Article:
Cantil

The word in Spanish means “steep rock,” but old timers insist the name of this desert place where the Nevada and California Railroad extended its line from Owens Lake to Mojave is due to the engineer who did the work and was fond of names beginning with C.

Delano

Named by the Southern Pacific Railroad in honor of Columbus Delano, at the time the U.S. Interior secretary.

Democrat Hot Springs

Named in honor of a favorite political party in these parts.

Edison

Named after the substation established by the Southern California Edison Co. here in 1905.

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BillDana3.JPG

In this classic photo shot on Rogers Dry Lake at Edwards Air Force Base Nov. 30, 1968, NASA test pilot Bill Dana turns to watch the B-52 carrier plane make a fly-by after Dana completed a test flight of the HL-10, a variation of an experimental lifting body aircraft. Dana, who grew up in Bakersfield, tested the HL-10 in the late 1960s and early 1970s.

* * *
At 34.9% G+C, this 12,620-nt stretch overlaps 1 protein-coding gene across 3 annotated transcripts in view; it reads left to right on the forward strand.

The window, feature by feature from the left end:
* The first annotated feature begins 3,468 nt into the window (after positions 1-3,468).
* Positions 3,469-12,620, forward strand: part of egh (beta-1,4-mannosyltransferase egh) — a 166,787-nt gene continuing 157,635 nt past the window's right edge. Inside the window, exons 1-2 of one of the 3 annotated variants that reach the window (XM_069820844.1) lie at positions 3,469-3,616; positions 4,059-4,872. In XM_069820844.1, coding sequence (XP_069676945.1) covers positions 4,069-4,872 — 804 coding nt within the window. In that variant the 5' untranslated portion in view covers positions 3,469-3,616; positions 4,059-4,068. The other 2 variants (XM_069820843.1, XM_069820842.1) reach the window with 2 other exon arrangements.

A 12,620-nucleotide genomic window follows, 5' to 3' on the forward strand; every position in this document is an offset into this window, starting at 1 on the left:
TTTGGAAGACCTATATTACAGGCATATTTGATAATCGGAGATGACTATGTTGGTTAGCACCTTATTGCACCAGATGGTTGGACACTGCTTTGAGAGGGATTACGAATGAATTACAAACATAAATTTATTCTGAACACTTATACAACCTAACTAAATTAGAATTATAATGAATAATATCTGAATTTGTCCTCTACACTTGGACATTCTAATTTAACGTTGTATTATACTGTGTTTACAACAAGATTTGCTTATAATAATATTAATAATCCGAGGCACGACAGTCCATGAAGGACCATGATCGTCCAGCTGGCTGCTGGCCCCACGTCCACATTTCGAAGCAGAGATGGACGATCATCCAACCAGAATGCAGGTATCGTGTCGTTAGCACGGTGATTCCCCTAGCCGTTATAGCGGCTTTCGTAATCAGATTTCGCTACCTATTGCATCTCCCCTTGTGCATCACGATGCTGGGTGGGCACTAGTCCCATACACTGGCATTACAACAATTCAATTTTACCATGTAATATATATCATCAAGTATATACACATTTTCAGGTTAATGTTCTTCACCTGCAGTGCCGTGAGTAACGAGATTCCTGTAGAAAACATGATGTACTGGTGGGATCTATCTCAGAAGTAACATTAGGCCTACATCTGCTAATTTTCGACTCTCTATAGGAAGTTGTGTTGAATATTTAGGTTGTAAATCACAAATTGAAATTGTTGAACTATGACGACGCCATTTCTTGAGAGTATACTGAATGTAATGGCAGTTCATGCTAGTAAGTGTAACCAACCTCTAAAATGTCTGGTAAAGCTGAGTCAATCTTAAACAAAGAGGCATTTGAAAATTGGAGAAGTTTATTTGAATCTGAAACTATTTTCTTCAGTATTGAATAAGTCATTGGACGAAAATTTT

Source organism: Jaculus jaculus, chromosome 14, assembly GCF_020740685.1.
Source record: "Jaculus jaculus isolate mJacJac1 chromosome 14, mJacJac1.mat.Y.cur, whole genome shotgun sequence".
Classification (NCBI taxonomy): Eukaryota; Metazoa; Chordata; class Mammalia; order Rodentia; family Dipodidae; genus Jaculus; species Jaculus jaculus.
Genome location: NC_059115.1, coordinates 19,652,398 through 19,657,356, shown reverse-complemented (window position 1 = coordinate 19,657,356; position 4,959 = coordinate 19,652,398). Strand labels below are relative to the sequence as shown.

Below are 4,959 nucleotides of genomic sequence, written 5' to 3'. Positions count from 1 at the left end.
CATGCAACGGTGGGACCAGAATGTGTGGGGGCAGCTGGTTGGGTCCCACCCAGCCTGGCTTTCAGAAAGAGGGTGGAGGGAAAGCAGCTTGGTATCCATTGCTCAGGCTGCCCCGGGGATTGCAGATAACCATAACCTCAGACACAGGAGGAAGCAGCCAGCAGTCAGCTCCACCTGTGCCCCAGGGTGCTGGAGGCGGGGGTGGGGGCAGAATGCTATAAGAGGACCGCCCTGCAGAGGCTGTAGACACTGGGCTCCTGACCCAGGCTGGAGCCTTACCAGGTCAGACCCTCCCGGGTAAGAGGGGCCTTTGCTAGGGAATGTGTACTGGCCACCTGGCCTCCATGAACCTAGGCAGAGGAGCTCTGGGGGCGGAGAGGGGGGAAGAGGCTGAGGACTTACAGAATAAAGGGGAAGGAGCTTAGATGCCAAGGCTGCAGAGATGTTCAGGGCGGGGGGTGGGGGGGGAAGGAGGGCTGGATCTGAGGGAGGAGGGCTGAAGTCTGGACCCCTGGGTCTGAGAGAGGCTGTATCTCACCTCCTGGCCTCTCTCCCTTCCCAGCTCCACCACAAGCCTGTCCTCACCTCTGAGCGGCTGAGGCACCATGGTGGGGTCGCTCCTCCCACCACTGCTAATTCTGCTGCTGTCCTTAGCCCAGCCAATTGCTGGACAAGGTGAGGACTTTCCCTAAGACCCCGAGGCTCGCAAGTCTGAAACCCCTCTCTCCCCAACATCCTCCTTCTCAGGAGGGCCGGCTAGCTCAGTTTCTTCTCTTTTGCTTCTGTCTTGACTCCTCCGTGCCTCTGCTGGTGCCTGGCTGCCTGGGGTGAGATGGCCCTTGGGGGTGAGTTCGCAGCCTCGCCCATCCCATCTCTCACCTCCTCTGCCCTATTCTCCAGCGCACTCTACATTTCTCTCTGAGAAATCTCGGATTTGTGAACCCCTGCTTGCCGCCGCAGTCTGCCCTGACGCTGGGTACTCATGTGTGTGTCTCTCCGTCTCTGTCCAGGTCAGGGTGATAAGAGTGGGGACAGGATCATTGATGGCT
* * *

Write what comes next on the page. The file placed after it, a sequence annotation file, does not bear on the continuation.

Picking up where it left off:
NASA photo

Edwards Air Force Base

Formerly Muroc Army Air Base, was named for Capt. Glenn W. Edwards, pilot of the experimental “flying wing” craft that crashed at Muroc during a test flight. Edwards died in the accident.

Fellows

The Sunset Western Railroad, which built the railroad line on the westside linking the stations with Bakersfield and Taft, named this station for Charles A. Fellows, a building contractor.

Frazier Park, Mountain

Named by Harry McBain for nearby Frazier Mountain. The mountain was named for Warren Frazier, a market hunter of the 1870s who operated the Frazier gold mine in the area.

Glennville

Named in honor of James Madison Glenn, an early settler.

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Havilah, 1910 150th

Havilah, circa 1910

Courtesy Kern County Museum

Havilah